What Are The Differences In The Various Types Of Feed?


In the Brooder
8 Years
Sep 3, 2011
Osteen, FL
Hi All,

Been going crazy learning about chickens the past two days... great fun. Keep reading about different types of feed but unable to determine what the differences are... pellets, crumble, mash. What are the differences... pro/con. Your help is greatly appreciated.



8 Years
Mar 28, 2011
Tallahassee, FL
pellets crumble mash are just sizing differences

Pellets are the largest, crumble middle and mash is more like powder. Often mash is served wet.

I'm sure someone with more expertise will jump in and have more to say.


In the Brooder
8 Years
Sep 5, 2011
As kizanne said, pellets are essentially mash compressed into pellet form. Crumbs are broken up partial pieces of pellets. Mash is ground powder-like.

I have fed all three -

Pellets you waste the least of. The chickens can also eat these faster, although little chicks cannot eat pellets.

Crumbs are usually alright for little chicks, and are usually available too.

Mash is alright for all ages, same as crumbs, although it is most wasteful if you spill it (they also get it caked on their beaks) They love it when you wet mash, though that is not necessary. Sometimes if they are eating really fast they can get some caught in their throat, although this has never been serious, it all goes down eventually.

Personally, I feed mash at all stages because I make my own feed, and it is tricky to pellet something, although if I could pellet my feed, I would for production hens so they can eat more faster, therefore produce more and waste less. Breeders I would personally stick with mash, it gives them something to do.


8 Years
Mar 24, 2011
How old are your chickens? Just feed them the right feed for the right age (i.e. stater, grower/raiser, and layer) the layer type feed will come in your choice of crumbles or pellets.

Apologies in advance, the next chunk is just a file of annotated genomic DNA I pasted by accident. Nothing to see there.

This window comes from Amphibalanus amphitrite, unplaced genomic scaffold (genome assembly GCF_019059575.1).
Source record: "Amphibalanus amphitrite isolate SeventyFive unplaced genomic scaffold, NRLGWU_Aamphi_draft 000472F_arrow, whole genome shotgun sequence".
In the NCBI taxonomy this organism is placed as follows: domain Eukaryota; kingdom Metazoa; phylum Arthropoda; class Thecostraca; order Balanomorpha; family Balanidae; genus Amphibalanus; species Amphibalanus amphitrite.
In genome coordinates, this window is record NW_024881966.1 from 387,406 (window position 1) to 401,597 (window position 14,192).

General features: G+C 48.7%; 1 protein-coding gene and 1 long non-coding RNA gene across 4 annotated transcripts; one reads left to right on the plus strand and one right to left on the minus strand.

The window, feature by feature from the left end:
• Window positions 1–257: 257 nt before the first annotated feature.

Some examples:



Then after 8 weeks or so you can switch to:

Then when they start laying you can switch to:

And give them some scratch and/or flock block as a treat.



9 Years
Jan 6, 2011
Upper Lake, California
I Don't see how the chicks/chickens or ducklings/ducks even eat the Start & Grow or Flock Raiser. It seems awfully hard. I was trying to smash some start & grow in a plastic bag using a hammer, what a chore that is trying to make the feed a little smaller. (Start & Grow seemed a lot bigger than Chick Starter)I Didn't want the babies to choke. ~My question is, why does Flock Raiser LOOK exactly the same as Start & Grow? or is whats in them that make them different? (I didn't read the tag yet). Thanks, ~Julie~


B & M Chicken Ranch
8 Years
Jun 17, 2011
Morristown, AZ
The difference is in the actual ingredients and some starter is for instance medicated to help your chicks along and would not be good for adult layers, Layer feed for adult hens has calcium in it that can cause issues in chicks if fed to early, flock raiser can be fed to both pullets and laying hens, but a calcium suppliment would be needed on the side for the adult hens, and so on.


Circle (M) Ranch
10 Years
Jun 1, 2009
Starter --
A balanced feed meant as the sole ration for chicks from hatching to twelve weeks of age.